Insurmountable heat: The evolution and persistence of defensive hyperthermia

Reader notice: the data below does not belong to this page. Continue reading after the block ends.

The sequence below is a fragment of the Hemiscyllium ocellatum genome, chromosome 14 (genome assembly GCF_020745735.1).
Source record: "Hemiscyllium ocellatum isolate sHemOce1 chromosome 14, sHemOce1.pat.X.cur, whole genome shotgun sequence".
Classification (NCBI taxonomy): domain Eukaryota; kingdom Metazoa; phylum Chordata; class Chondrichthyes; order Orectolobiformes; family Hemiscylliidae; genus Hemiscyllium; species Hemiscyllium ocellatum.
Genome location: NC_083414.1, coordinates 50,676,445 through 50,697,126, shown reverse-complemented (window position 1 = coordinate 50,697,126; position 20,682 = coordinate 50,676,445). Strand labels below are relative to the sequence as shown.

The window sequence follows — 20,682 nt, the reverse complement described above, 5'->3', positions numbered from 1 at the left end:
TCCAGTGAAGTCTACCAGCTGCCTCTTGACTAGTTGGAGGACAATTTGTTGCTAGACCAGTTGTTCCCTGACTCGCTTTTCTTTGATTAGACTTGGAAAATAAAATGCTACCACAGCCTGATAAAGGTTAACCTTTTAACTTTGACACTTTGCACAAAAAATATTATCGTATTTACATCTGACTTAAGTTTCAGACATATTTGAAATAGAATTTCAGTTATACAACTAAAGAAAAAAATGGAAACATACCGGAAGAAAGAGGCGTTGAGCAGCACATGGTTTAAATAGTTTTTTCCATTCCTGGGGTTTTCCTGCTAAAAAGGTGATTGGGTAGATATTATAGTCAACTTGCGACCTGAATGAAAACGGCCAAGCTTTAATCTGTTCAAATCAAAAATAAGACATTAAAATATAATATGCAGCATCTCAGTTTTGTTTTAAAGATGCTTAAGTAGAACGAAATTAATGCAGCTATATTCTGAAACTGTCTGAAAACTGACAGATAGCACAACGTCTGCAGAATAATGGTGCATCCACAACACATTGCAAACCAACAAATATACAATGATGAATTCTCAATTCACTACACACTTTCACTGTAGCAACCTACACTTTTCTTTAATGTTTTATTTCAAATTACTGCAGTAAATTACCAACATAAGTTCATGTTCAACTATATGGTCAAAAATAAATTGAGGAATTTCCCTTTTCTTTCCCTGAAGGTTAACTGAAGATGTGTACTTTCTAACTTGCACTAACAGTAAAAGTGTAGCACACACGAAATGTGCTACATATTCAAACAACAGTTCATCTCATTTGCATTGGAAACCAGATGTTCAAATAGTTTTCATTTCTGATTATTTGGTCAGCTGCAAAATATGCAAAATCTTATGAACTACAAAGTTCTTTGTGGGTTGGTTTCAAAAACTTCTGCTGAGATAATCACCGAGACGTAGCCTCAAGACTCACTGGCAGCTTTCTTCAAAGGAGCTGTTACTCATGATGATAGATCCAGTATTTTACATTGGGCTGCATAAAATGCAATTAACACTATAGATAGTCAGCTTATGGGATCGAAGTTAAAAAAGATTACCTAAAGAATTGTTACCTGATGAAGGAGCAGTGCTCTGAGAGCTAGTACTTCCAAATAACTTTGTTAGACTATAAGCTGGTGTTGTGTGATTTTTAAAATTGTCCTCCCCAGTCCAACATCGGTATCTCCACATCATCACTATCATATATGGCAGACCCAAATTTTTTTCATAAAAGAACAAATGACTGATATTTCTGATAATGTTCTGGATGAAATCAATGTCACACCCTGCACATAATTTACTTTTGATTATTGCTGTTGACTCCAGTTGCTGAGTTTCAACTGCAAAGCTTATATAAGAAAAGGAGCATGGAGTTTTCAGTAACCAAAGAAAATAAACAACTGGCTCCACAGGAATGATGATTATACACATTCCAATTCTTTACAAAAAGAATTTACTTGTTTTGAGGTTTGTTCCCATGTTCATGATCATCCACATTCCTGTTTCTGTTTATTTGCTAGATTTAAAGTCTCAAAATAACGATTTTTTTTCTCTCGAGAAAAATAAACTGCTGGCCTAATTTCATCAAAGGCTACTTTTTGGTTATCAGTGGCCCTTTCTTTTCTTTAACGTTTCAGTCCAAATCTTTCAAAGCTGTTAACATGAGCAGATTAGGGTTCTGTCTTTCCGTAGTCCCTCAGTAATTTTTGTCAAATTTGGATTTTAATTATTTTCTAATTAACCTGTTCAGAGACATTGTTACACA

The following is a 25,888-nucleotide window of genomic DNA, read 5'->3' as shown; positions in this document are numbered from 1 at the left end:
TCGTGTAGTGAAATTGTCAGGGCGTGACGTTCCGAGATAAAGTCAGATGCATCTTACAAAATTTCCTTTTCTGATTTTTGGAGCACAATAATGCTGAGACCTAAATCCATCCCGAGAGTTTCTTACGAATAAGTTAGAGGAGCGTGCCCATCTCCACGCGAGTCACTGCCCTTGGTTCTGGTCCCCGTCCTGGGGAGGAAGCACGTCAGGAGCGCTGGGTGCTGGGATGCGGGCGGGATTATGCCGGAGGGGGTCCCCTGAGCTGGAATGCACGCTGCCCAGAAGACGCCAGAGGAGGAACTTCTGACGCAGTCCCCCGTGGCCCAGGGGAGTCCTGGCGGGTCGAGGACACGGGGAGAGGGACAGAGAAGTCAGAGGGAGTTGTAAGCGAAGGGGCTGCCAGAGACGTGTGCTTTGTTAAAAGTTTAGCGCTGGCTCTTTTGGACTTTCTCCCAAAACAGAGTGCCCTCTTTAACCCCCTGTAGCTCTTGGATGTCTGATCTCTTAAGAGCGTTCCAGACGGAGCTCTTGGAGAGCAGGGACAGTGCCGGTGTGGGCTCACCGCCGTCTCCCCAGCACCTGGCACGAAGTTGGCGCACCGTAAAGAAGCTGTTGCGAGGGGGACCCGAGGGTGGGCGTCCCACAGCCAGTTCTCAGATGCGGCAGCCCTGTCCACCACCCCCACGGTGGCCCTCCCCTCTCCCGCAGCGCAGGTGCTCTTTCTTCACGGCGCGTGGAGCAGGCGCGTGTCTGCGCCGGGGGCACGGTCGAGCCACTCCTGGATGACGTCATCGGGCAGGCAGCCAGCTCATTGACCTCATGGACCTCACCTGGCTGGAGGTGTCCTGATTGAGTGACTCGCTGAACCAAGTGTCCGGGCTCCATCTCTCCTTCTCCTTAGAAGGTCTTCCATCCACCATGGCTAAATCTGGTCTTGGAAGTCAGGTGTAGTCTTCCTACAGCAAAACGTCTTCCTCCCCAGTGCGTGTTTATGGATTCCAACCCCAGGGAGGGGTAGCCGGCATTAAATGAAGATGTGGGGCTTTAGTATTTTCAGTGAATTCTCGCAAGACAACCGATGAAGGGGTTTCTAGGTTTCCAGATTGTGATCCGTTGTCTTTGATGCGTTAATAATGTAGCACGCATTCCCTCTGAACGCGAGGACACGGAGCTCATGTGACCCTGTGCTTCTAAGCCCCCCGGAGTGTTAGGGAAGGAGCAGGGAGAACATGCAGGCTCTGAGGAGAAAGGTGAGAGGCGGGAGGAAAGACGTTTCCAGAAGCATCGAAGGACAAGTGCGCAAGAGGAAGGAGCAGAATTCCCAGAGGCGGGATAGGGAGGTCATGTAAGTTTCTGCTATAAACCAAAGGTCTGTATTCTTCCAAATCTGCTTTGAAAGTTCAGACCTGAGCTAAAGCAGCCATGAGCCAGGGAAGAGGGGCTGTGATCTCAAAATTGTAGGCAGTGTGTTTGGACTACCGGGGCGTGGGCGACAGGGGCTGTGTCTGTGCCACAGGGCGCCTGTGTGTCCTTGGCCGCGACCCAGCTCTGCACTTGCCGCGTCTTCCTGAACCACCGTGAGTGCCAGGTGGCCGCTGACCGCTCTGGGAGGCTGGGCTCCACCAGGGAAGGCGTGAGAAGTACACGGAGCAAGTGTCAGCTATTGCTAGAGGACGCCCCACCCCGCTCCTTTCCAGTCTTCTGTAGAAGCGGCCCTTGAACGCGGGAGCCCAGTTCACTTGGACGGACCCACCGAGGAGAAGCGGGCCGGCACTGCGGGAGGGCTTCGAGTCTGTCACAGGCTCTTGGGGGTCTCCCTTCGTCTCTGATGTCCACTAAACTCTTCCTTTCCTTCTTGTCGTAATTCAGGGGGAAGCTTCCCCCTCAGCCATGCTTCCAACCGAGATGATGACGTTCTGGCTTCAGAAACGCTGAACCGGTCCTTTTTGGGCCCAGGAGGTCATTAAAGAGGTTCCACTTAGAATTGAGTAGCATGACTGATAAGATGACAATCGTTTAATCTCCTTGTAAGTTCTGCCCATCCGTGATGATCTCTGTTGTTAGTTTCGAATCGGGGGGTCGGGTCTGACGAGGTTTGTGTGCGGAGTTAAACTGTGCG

Fever, the rise in body temperature set point in response to infection or injury, is a highly conserved trait among vertebrates, and has also been documented in many arthropods. Fever is known to truncate the duration of infection and reduce mortality. These observations present an evolutionary puzzle: why has fever continued to be an effective response to fast-evolving pathogenic microbes over hundreds of millions of years and across diverse phyla? Framing fever as part of a more general thermal manipulation strategy that we term defensive hyperthermia, we hypothesize that the solution to this puzzle lies in the independent contributions to pathogen fitness played by virulence and infectivity. A host organism deploying defensive hyperthermia alters the ecological environment of an invading pathogen. To the extent that the pathogen evolves so as to be able to function effectively at both normal and elevated temperatures, it disadvantages itself in the task of infecting the next host - whose body temperature will be lower - becoming more likely to be thwarted by both that host's immune system and wild ecotype conspecifics that, though more vulnerable to elevated temperatures, operate more effectively at the host's normal temperature. We evaluate this hypothesis in light of existing evidence concerning pathogen thermal specialization, and discuss theoretical and translational implications of this model.